Federal financial regulators, including the NCUA, issued an interagency statement Wednesday to highlight risks resulting from the transition away from the London Inter-bank Offered Rate (LIBOR) for consumers and regulated entities. LIBOR is set to stop publishing after 2021 and the Secured Overnight Financing Rate (SOFR) has been identified as its alternative.
The statement encourages supervised institutions to continue their efforts to transition to alternative reference rates to mitigate legal, operational, and consumer protection risks.
“The financial services industry uses LIBOR as a reference rate for many financial products and instruments that include loans, investments, and deposits to a range of customers, as well as borrowings and derivatives,” wrote the regulators. “While some smaller and less complex institutions may have limited exposure to LIBOR- denominated instruments, the transition to alternative reference rates will affect almost every institution.”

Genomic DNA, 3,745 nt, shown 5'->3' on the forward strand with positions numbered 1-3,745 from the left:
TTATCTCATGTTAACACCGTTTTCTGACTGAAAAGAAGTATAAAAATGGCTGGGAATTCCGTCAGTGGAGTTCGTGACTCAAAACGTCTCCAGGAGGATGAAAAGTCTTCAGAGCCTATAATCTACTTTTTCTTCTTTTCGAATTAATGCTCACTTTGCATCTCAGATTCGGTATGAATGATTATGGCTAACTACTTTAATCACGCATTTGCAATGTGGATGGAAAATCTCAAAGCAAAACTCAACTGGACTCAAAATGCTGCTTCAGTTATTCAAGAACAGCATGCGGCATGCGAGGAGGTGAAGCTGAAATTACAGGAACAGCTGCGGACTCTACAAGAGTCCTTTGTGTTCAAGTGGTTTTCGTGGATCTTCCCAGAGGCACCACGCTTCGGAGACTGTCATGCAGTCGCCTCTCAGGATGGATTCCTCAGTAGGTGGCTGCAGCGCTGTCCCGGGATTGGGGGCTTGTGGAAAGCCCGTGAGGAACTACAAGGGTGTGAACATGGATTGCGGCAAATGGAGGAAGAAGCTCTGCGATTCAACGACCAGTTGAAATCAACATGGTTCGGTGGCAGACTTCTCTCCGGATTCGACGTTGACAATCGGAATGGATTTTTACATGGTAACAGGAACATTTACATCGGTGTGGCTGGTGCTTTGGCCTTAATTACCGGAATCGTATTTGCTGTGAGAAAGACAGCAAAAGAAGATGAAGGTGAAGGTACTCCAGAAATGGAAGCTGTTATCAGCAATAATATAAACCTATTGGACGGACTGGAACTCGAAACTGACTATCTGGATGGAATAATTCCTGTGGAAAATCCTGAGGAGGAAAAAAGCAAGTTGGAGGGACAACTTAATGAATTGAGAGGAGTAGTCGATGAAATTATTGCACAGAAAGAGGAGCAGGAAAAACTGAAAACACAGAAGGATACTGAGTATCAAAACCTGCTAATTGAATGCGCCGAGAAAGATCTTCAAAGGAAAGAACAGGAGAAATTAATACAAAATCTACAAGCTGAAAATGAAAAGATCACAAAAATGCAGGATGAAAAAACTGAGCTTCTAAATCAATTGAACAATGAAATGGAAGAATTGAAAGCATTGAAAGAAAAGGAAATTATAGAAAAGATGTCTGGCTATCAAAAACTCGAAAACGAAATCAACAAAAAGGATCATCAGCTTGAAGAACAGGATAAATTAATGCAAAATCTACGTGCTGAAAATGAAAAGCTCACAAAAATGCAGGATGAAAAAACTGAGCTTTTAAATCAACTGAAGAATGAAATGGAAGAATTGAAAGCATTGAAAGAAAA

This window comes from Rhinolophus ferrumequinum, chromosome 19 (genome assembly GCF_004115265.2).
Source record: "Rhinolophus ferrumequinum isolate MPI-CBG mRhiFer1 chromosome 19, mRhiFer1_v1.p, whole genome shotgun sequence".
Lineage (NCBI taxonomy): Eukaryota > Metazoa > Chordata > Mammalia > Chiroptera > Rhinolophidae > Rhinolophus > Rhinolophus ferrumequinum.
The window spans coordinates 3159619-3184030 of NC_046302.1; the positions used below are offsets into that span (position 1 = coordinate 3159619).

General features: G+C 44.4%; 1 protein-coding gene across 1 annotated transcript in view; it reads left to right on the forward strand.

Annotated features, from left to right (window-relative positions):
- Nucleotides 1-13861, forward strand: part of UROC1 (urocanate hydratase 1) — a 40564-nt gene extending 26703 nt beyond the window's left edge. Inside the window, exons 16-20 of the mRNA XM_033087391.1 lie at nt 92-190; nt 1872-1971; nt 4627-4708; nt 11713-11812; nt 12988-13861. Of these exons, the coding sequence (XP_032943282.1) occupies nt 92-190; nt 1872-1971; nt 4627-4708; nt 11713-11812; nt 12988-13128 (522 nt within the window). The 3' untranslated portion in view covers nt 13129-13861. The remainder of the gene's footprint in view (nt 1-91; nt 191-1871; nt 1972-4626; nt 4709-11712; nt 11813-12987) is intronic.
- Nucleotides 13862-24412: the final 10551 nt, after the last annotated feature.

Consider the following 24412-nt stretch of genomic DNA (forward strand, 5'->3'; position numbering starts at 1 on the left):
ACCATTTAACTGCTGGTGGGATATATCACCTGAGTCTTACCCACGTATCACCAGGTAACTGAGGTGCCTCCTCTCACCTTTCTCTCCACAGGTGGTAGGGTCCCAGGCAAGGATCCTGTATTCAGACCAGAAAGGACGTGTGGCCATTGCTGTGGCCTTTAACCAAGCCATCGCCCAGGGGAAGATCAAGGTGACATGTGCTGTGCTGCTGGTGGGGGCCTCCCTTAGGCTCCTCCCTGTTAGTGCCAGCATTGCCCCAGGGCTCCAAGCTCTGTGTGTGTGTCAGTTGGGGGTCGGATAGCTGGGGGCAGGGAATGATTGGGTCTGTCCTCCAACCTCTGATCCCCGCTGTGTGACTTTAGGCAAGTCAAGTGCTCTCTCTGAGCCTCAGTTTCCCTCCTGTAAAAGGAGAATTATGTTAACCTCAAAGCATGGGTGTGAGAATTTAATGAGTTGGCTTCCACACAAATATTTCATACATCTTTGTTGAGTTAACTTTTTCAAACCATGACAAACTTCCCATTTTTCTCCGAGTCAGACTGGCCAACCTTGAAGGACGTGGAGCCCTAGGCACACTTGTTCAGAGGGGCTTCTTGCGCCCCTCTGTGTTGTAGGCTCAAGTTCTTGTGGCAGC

In addition, the group of financial regulators, which also includes the CFPB, Board of Governors of the Federal Reserve, Federal Deposit Insurance Corporation (FDIC), and the Office of the Comptroller of the Currency (OCC), noted the legal and consumer compliance risks associated with inadequate fallback language – specifically, when the contractual language does not touch LIBOR being permanently discontinued.
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